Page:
Most commonly chosen drugs for suicide were nonsteroidal anti-inflammatory drugs (n=37; 28.7%), antidepressants (n=33; 25.6%), paracetamol and other analgesics (n=30; 23.3%), antibiotics (n=18; 14%) and the antipsychotics (n=16; 12.4%). In addition to these medications, proton pump inhibitors, antihypertensive, antidiabetic and antiepileptic drugs, muscle relaxants, pseudoephedrine type drugs, various vitamins and antihistaminic drugs have been preferred. Of the adolescents, 44.2% (n=57) attempted suicide with a single drug and 55.8% (n=72) with multiple drugs. In addition, 22.5% (n=29) of adolescents used their own drugs, 74.4% (n=96) of them used existing drugs at home which are non-prescription or belonged to family members, 3.1% (n=4) of them used own drugs as well as other medications found at home.


“Chemical substance use” ranks fourth among the committed suicide methods in Turkey (9). On the other hand, drug use is the most common method of suicide attempt by adolescents (7). In this study, the characteristics of the young people who have attempted suicide by drug overdose and the committed acts are described in line with the measures to be taken in this topic.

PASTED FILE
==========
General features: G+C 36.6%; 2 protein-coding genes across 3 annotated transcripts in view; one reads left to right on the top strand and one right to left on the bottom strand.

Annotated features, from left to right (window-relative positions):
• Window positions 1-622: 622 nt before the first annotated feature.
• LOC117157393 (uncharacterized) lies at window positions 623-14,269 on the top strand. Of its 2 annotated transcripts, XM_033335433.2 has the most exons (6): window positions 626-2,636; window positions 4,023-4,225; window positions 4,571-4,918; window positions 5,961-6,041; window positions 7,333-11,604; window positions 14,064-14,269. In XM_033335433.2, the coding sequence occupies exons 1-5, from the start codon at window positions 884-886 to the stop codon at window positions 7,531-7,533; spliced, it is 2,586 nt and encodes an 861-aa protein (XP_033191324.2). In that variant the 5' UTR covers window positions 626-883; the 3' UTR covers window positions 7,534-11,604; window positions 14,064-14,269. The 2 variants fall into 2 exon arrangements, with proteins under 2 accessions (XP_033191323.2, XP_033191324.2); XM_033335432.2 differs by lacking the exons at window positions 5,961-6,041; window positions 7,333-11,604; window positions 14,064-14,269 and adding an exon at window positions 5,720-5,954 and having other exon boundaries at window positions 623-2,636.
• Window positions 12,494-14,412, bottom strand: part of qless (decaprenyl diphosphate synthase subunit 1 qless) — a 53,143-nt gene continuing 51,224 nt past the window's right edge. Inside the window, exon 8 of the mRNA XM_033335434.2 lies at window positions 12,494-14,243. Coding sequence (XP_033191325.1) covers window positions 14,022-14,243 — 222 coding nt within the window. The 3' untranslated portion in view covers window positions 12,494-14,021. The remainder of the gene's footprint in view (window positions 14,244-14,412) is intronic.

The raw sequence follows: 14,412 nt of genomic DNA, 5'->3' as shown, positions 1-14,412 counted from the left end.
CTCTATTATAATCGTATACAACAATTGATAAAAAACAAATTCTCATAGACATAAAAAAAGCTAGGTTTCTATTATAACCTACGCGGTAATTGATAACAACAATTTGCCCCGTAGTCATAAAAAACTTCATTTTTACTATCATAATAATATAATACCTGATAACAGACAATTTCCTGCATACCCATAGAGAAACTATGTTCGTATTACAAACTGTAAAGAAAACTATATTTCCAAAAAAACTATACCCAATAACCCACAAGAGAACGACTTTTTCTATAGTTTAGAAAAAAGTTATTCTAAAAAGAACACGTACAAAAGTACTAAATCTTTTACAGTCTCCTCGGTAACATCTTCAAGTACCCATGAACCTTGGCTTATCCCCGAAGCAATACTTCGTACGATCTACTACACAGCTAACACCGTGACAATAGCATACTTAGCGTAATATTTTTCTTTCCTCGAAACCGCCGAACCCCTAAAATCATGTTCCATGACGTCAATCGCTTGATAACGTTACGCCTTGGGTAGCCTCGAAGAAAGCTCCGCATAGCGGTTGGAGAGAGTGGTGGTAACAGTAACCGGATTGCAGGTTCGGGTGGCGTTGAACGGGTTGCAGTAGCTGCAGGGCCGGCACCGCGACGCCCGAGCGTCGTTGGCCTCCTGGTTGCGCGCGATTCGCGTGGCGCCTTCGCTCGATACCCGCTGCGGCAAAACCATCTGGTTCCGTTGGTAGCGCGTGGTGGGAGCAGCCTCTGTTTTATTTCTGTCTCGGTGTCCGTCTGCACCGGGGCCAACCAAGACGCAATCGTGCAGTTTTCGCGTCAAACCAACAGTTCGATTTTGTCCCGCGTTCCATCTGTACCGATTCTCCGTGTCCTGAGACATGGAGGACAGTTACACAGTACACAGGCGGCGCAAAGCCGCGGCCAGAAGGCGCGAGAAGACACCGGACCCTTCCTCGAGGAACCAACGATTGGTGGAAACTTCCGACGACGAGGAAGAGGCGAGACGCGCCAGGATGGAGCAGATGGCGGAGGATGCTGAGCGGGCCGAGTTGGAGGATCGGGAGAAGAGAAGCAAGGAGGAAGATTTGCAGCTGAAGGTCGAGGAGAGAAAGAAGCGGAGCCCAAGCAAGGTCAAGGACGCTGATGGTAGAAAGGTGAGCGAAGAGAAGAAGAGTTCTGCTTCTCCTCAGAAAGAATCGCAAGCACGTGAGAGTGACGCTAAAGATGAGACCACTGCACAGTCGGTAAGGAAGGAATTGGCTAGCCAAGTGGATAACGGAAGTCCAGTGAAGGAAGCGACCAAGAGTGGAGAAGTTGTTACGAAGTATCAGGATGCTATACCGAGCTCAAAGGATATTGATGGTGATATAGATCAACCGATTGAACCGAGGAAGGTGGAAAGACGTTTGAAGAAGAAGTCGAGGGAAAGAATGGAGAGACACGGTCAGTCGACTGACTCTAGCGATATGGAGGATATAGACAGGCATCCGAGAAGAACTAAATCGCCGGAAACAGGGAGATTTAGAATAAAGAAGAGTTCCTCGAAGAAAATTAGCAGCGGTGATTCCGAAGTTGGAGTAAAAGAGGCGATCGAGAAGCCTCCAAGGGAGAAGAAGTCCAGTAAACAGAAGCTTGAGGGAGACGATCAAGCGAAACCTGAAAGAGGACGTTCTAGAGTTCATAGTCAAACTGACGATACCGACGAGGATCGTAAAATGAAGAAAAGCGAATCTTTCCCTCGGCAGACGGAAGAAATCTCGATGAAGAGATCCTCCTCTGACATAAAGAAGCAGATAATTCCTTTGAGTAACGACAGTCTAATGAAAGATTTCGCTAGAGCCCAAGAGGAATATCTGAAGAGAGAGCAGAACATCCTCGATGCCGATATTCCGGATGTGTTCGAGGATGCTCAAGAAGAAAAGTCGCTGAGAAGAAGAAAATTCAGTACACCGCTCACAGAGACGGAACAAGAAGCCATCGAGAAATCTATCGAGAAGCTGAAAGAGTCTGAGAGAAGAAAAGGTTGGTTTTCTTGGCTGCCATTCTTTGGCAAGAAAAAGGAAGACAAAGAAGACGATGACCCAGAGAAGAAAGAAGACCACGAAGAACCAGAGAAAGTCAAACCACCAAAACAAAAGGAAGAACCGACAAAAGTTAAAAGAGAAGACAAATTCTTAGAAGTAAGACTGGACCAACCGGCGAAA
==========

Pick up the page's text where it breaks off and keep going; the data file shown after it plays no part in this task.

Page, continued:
In our study, it was shown that women had about seven times more suicide attempts and that the mean age of women was significantly lower. Women’ being more likely to commit suicide in early adolescence is considered to be associated with, starting adolescence earlier than men, having greater self-harm tendency in response to stress, and perceiving suicide more acceptable (12). Besides, it was found that the majority of the cases in the study were at high school age and the suicide attempt was most frequent at the age of seventeen. This has brought to mind the importance of prevention and protection services in high school years, which can be considered as a critical period for adolescents.